The Community Foundation began to get a real sense of Ritter’s management style at that point. First, Ritter stopped sending financial updates, Pritchett said. Then, in December 2014 and in March 2015, the Center neglected to send the agreed-upon payments of $24,000 apiece.

“When they weren’t sharing information with us like they had been and then they’re late with payments, that changes the business relationship because they’re not filling their part of the bargain,” Pritchett said.

The Gulf Coast Community Foundation spoke with the Center about the loan at least seven times in the last five months and it intends to follow through. “We’re not going to turn our heads,” Pritchett said. “We’re going to jump into it and make sure no laws have been broken and people are on top of this thing. If organizational changes need to occur they’re going to occur.”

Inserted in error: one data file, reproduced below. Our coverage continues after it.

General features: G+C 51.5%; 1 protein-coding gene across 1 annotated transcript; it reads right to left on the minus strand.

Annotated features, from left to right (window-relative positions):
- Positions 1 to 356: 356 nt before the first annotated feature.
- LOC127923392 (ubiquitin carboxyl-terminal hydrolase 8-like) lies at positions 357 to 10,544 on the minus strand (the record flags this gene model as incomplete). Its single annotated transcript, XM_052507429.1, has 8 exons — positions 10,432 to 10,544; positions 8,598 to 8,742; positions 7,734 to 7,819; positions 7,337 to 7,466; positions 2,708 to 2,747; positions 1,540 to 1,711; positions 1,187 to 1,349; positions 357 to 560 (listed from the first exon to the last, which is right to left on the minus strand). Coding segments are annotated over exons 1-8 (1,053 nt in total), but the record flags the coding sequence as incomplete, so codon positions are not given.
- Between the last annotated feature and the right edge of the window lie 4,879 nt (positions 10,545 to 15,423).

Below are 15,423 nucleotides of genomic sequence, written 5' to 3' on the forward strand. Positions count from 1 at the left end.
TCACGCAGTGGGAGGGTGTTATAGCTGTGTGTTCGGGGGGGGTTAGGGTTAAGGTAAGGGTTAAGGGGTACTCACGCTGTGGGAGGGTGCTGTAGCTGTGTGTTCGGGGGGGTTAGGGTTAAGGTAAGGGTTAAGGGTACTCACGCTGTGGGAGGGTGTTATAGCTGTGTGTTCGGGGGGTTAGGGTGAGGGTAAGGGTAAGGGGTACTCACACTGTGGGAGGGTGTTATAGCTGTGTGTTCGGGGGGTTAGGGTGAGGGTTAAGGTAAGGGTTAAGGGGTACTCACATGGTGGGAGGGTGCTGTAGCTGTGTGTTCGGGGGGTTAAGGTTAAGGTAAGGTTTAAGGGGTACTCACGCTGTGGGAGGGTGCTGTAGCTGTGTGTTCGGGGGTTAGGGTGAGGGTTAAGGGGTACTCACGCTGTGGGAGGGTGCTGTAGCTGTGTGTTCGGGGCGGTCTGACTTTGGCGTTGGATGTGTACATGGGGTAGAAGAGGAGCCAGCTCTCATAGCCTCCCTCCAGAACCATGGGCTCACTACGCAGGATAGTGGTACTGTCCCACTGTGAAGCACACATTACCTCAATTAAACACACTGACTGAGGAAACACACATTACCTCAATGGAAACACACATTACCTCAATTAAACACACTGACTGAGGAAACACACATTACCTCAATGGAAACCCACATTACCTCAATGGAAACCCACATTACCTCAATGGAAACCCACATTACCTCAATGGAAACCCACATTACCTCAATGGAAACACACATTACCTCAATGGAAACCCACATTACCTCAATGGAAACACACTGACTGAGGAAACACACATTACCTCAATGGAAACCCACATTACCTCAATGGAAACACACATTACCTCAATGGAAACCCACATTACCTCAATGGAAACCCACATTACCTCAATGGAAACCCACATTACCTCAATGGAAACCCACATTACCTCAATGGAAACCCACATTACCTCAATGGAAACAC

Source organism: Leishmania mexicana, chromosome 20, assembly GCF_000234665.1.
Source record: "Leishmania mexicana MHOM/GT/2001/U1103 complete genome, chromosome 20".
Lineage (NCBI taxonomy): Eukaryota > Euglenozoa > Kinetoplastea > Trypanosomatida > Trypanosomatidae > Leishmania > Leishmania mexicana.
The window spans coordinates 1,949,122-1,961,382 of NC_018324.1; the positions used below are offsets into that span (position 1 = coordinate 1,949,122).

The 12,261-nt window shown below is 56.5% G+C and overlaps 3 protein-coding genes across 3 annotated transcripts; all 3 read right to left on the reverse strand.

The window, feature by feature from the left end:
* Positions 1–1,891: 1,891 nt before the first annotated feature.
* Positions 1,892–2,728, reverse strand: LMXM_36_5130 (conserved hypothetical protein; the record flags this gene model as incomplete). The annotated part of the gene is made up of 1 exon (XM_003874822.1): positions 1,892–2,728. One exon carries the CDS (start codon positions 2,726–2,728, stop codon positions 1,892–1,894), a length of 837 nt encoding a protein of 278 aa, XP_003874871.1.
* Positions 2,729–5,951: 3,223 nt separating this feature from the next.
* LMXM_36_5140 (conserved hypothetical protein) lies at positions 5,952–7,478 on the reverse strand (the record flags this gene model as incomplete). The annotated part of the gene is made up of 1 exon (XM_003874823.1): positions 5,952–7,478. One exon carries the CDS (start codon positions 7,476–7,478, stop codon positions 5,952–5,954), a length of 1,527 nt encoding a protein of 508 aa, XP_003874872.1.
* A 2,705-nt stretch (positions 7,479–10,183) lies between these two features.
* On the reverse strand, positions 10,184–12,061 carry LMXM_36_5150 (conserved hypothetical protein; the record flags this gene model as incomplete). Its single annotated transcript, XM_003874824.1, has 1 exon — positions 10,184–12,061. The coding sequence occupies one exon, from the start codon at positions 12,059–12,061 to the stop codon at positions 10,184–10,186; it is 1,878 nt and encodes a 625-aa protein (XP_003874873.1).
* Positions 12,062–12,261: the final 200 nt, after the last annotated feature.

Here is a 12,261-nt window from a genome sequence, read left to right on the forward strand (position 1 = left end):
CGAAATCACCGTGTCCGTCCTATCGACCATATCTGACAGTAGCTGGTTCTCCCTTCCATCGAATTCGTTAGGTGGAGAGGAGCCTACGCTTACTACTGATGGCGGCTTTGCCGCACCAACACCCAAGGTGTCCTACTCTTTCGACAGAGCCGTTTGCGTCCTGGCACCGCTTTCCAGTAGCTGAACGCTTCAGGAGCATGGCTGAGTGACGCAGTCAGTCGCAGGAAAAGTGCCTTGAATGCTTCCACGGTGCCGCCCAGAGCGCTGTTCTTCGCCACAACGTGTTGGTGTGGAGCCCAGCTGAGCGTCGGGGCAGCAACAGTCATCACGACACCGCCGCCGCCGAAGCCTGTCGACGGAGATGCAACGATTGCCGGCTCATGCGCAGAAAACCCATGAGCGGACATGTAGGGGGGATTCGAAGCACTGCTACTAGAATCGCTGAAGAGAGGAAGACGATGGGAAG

Ritter seems unfazed by the fact that he has driven the community foundation to speak out publically about the Center’s management. “A business like ours,” he says, “there is always going to be a quarter of a million dollars of payables.”

Dave Shaver, a longtime board member, says that the organization first got into trouble when, pre-Ritter, it began a capital campaign and building project right as the recession hit. In this, the center was in good company—many nonprofits did the same things and got caught in the same kind of chokehold, though it does seem that the board was not as clear on what was occurring as it should have been. “We were too stupid to realize that we had an operational deficit because we had a lot more money coming in the door than we were spending, but it was designated for the building,” Shaver said.